Support by the Palestinian Legislative Council (PLC) for an expanded role for local NGOs made it a target in the Palestinian Authority's crackdown on human rights organizations. After failing in December 1998 to obtain approval of a clause requiring NGOs to register with the ministry of interior in the draft NGO law, President Arafat refused to sign the law and insisted on an additional irregular vote in May. When legislators and NGOs stood firm, the executive mounted a public campaign against NGOs, accusing them of corruption and treason, and passed its amendments by engineering a legislative vote on August 12.
The prevailing environment remained one of discrimination and tolerance for violence against women, despite some positive developments such as Egypt's banning and revocation of the law that allowed rapists to marry their victims and escape prosecution, and the participation of women in Qatar's first municipal elections. Women across the region continued to face legal, political, and socio-economic discrimination that violated their rights to equality and full citizenship. For example, Syrian women were considered minors under the personal status code and thus in need of a male guardian to contract marriage. Egyptian women married to foreigners or stateless men could not pass their nationality to their children, and women in Jordan could not be issued a passport without the approval of a male guardian. Women's subordinated status in the family and society, and their marginalization and underrepresentation in public life, made them all the more vulnerable to political and domestic violence. Compounding the problem of high rates of domestic violence, incidents of violence against women were underreported, and victims faced inadequate and biased investigations, lack of legal redress, and insufficient budgets for shelters and for provisions of counseling services. As for political violence, women in Algeria continued to be targeted by militant Islamist groups. They were abducted, enslaved, raped and often later murdered.
Women activists launched public campaigns to publicize abuses, eliminate violence and discrimination, and claim their rights. For example, Palestinian women in the West Bank and Gaza continued to press for improvements through a "model parliament" on women's status and family law. Israeli women mobilized in support of a bill in parliament enabling women to choose between religious and civil courts inmatters of divorce and child custody. Although eleven countries in the region ratified the Convention on the Elimination of all Forms of Discrimination Against Women (CEDAW), the majority had reservations to the convention that undermined and contradicted its letter and spirit.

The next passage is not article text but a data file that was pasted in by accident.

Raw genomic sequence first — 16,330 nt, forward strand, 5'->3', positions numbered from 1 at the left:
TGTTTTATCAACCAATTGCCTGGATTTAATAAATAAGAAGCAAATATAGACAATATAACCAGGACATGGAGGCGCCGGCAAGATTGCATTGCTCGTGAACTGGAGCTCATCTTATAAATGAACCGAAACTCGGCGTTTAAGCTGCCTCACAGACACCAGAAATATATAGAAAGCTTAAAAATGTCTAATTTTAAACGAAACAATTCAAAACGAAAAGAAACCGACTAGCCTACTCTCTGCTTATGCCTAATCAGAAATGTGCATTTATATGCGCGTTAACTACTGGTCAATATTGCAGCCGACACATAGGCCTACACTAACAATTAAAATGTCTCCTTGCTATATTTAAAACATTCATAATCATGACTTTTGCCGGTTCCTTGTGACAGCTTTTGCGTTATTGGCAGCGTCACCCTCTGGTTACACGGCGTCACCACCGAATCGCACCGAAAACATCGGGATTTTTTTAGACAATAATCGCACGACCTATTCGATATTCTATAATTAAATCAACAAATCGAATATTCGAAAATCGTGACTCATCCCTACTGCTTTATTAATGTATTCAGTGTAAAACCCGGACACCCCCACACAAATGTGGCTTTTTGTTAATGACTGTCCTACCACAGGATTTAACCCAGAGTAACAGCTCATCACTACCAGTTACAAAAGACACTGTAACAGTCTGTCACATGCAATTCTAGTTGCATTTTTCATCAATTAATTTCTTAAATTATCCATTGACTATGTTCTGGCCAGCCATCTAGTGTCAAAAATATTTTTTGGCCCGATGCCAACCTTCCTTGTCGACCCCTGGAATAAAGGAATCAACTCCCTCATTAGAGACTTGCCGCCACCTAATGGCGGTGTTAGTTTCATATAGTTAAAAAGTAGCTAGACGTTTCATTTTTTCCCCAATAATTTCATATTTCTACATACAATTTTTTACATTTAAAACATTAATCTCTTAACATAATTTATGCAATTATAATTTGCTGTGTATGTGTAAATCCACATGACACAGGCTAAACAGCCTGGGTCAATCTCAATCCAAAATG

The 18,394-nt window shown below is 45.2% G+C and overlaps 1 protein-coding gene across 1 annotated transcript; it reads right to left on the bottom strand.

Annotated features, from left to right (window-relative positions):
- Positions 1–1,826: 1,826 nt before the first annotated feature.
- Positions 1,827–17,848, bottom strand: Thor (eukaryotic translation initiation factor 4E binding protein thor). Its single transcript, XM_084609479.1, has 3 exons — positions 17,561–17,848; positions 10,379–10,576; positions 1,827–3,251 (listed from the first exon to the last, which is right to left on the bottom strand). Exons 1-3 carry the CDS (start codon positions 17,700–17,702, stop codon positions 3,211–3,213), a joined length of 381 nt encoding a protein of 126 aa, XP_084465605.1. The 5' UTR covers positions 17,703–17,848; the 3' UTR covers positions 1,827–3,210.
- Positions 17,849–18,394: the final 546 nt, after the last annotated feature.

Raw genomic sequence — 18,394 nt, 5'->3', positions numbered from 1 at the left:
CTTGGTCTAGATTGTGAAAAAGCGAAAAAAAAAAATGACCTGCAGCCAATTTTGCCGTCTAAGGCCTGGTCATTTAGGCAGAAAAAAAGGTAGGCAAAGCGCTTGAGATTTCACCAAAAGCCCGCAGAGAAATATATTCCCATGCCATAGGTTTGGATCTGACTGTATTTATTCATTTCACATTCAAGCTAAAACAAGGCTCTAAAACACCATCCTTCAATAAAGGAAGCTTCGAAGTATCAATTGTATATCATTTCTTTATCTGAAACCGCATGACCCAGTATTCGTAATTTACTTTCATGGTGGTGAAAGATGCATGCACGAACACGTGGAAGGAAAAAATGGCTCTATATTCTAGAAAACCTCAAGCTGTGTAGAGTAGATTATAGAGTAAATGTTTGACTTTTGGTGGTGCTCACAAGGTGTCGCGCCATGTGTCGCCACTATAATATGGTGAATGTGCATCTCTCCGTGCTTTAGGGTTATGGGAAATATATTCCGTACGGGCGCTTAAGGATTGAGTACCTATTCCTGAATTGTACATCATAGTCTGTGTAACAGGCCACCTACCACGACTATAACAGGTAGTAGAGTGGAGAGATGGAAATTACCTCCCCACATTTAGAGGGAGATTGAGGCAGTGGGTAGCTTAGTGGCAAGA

The killing and injury of civilians that accompanied internal political violence in Algeria, Egypt, Israel, and the occupied West Bank and Gaza Strip was at the decade's all-time low, although military operations in Iraq, Lebanon, and northern Israel killed and injured civilians. The comprehensive U.N. Security Council economic sanctions remained in place against Iraq and continued to impose life-threatening conditions to civilians that were only partially offset by the "enhanced oil-for-food" program.
Lebanon remained the primary stage for the ongoing military confrontation between Israel and Lebanese guerrillas fighting to end the occupation in the part of south Lebanon that Israel termed its "security zone," and it was again in Lebanon where the overwhelming majority of civilian casualties in this conflict occurred. For example, on December 22, 1998, a Lebanese woman and her six children were killed when missiles fired from Israeli F-16 aircraft hit their house in the Beka' valley. IDF chief of general staff Gen. Shaul Mufaz termed the casualties a "mishap" caused by "human error." The reported target was a nearby Hizballah radio station. Guerrillas responded by launching indiscriminately some sixty Katyusha rockets into northern Israel which injured twelve Israelis. In a statement claiming responsibility, Hizballah said: "Violence must be answered by violence. Their blood must be spilled for ours." Guerrillas again fired rockets into northern Israel on May 18, 1999, after an Israeli aircraft attack killed two Lebanese civilians in Zawtar al-Sharkiyeh village on May 17.